The downside is that the bones might show, even if the meat is not ready. This is common when there is too much heat, and the upper layers shrink. The shrinkage will expose the bones, though some parts may still need some heat exp

Related: Types of beef ribs

The Doneness Factor in Preparing Ribs

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When preparing ribs, there is the doneness factor that you have to pay attention to. Doneness refers to how ready it is for the table. It brings along other aspects, such as juiciness and taste.

Additionally, you should pay attention to safety, where the meat has to be in the right condition for the table. Lightly cooked meat can expose you to various conditions like salmonella. To prevent the disease, it is advisable to cook the ribs at around 145 degrees Fahrenheit.

The Doneness Levels for Ribs

Sometimes when preparing ribs, someone may tell you that they want theirs rare. Another may want it middle rare. These are the different doneness levels of meat cuts.

Let us look at the different doneness levels for better understanding.

Extra Rare

Extra rare is the lowest level of doneness, at times referred to as blue. The meat is quite red, and the cooking temperatures are 115-125 degrees Fahrenheit. Extra rare, without any spices or additives, may have a gamey taste.


Rare rib cuts will have a red and tender center. When cut, its juices are mostly pinkish, bordering on red. For rare ribs, the cooking temperature is 120-130 degrees Fahrenheit.

Medium Rare

You prepare medium-rare at 130-135 degrees Fahrenheit. The flesh is firmer with a red center. The juices are quite heavy, with a light pink hue.


For a medium cut of ribs, you cook it at 135-145 degrees Fahrenheit. The meat is quite tender, assuming a uniform pink. The juices might be colorless and heavy with a distant hue of pink.

Medium Well

A medium-well cut of ribs will be grey, with some pinkness at the center. The juices are clear but minimum. To achieve medium-well doneness, you cook the ribs at 145-155 degrees Fahrenheit.

Well Done

A well-done rib is very firm, with no juices. It is entirely grey, and the meat is so soft that it may fall off the bone. To achieve this level of doneness, you prepare ribs above 150 degrees.


Overcooked ribs are quite leathery, and, at times, you may not feel its taste. It may be black all over, more so the crust, with the center being slightly grey. An overcooked cut cooks at over 160 degrees Fahrenheit.

Rare to well done are the preferred cooking methods. It is so, as there are some moisture content and taste.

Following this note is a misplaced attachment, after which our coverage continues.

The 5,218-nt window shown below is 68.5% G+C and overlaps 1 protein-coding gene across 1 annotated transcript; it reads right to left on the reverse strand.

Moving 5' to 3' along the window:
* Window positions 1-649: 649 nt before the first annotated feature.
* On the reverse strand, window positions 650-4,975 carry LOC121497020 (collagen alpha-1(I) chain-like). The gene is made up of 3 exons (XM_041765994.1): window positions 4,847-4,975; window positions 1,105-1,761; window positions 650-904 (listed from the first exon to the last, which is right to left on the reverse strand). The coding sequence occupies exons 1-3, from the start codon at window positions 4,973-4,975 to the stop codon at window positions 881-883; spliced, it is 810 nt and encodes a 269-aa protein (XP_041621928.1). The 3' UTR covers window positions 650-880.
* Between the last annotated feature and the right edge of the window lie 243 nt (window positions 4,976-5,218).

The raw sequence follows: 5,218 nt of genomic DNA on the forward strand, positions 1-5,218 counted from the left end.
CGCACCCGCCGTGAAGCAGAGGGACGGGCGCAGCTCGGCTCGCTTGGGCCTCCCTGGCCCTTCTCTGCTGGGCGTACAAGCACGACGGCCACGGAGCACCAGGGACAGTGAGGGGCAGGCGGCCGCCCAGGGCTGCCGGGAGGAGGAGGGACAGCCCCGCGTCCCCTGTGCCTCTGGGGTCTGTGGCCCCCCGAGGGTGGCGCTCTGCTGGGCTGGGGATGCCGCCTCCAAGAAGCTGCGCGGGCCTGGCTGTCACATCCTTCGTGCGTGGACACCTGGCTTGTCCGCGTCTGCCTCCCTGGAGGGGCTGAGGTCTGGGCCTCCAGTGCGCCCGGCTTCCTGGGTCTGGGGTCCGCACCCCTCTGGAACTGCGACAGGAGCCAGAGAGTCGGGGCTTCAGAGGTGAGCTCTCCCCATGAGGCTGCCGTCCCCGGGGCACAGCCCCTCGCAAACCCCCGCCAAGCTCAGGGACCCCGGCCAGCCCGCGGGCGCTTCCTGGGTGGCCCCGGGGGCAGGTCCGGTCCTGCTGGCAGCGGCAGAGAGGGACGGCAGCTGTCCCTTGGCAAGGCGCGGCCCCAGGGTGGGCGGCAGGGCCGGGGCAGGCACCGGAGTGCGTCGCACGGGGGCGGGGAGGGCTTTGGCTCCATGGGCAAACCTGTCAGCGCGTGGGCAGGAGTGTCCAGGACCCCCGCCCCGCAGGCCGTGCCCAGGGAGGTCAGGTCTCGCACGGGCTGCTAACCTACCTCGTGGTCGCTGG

Cooking Time

Time is a crucial variable when preparing your ribs. What is the ideal cooking time for ribs? The ideal question to this answer is that it depends on various factors. You cannot put a concrete figure on the cooking time, though the average maybe 4-5 hours.

Let us look at some of the factors that can determine your ribs’ cooking time.

  • Type of Cut

There are different types of rib cuts that vary in thickness. The thicker the cut, the longer it will take to cook. For example, St. Louis cuts are relatively thick and may take 5-7-hours to be ready. On the other hand, the baby’s back ribs are relatively thin and tender. They may take 3-5 hours to prepare.

  • The Cooking Temperature

If you cook the ribs at high temperatures, they will take a shorter time to be ready. The converse is true for low temperatures. However, low temperatures are perfect for even doneness.

  • Altitude

Altitude also determines your cooking time. The higher the altitude, the more cooking time you need, almost 24% more than the standard.

Check this if you want to know how to reheat ribs and keep them tender

Meat Falling Off the Bone, is it a Great Thing?

Many people assume that meat falling off the bone means that it is perfectly cooked. For grilled meat, this is not the sign to look for. Most of the time, meat falling off the bone will have a mushy texture. It is suitable for boiled and steamed cuts, but not for grilling.

For grilled ribs, focus on firmness, tenderness, and taste.

Closing Remarks

When preparing ribs, it may be hard to know if they are ready. This article is an asset to you if you find yourself in such a situation. Among the things that point to their doneness include their texture, taste, and appearance. Follow this piece to know how to excellently prepare your rib cuts.